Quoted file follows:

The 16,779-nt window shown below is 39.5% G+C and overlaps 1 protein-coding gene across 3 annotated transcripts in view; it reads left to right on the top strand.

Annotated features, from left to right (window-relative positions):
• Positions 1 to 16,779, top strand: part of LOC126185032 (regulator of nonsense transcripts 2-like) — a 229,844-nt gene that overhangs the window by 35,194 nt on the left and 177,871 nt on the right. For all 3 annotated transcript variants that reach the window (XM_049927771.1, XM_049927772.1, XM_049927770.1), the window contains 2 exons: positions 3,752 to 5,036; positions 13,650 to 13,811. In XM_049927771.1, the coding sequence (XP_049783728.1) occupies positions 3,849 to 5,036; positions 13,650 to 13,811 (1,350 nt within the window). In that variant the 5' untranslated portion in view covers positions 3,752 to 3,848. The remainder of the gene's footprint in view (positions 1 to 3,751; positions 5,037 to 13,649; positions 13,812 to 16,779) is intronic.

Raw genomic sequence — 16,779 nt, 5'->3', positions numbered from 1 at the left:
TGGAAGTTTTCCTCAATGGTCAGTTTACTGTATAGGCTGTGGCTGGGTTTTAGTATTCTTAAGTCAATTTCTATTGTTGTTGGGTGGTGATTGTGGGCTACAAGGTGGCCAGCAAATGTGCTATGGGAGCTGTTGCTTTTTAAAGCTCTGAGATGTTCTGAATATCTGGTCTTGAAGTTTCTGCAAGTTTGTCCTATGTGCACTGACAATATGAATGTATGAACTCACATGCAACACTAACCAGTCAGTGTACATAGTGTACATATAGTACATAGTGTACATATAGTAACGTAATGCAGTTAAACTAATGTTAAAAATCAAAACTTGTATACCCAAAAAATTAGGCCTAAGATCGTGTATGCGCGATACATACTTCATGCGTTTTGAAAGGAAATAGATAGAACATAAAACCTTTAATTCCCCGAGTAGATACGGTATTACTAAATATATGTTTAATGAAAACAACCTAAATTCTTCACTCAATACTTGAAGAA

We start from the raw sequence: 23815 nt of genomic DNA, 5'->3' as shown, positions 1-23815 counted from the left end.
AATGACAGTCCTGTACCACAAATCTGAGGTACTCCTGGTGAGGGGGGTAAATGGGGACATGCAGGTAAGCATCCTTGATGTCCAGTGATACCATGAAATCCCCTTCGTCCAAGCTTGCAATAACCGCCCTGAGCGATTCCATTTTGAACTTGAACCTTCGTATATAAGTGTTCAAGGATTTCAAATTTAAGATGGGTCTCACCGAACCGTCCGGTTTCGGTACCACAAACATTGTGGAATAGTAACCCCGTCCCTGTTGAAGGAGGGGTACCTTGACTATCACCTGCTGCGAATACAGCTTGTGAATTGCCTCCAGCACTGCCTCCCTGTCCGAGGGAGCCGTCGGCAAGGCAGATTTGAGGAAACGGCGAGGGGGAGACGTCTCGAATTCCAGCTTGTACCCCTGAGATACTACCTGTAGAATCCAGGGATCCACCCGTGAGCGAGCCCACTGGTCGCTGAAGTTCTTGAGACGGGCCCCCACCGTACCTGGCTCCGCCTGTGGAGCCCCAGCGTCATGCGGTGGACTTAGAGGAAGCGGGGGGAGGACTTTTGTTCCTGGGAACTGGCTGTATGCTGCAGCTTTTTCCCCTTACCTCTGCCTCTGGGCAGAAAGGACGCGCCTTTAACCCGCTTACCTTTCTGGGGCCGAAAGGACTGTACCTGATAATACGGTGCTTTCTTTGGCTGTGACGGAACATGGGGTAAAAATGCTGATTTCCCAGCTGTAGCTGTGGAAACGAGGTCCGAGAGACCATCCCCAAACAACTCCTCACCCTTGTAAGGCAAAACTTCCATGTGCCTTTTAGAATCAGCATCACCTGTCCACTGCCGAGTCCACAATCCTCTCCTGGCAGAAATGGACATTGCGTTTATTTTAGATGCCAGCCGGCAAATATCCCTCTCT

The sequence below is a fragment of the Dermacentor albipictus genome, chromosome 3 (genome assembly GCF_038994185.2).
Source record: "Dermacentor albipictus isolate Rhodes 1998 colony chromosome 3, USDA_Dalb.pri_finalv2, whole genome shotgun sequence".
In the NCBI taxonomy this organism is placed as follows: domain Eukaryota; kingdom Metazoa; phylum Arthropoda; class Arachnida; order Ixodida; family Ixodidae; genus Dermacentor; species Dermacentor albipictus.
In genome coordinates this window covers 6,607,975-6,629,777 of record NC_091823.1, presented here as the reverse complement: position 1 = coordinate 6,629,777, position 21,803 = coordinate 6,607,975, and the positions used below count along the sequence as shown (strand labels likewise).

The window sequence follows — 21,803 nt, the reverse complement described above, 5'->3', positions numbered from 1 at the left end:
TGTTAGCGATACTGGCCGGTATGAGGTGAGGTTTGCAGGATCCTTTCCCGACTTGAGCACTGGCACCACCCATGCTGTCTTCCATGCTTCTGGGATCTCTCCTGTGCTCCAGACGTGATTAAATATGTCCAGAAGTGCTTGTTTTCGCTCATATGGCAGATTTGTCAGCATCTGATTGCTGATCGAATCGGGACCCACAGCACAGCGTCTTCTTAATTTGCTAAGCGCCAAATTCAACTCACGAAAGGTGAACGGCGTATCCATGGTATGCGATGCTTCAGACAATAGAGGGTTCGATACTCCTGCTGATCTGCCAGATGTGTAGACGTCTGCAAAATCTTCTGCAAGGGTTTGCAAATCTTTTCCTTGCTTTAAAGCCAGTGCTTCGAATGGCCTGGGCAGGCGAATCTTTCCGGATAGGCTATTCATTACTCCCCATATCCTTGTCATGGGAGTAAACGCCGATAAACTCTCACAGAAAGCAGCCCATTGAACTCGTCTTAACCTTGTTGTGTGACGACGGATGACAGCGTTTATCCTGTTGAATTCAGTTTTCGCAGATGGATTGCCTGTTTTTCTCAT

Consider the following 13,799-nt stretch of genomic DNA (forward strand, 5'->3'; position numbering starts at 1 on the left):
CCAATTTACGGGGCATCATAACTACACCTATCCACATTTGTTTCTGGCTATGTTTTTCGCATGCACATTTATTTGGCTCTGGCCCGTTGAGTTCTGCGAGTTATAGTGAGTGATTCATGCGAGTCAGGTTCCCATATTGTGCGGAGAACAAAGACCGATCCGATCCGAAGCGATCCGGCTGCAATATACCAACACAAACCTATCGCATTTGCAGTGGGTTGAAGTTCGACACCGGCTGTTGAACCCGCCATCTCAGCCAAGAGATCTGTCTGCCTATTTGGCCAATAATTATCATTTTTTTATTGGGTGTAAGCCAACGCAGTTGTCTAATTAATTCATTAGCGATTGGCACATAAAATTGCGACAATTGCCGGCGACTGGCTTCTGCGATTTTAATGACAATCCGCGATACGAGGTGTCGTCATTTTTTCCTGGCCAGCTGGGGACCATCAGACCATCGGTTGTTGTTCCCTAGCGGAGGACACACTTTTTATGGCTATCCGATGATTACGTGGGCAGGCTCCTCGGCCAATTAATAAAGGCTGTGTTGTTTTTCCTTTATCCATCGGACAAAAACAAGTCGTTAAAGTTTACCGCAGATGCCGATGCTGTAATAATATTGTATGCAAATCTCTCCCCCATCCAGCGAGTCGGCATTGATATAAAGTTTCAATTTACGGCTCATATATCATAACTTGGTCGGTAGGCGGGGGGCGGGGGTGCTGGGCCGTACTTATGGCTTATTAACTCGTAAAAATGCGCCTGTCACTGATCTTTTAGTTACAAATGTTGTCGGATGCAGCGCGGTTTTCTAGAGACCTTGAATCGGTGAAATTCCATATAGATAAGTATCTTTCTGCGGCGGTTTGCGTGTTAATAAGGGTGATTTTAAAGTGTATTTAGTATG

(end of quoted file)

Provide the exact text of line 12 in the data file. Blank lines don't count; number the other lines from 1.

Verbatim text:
The window sequence follows — 21,803 nt, the reverse complement described above, 5'->3', positions numbered from 1 at the left end: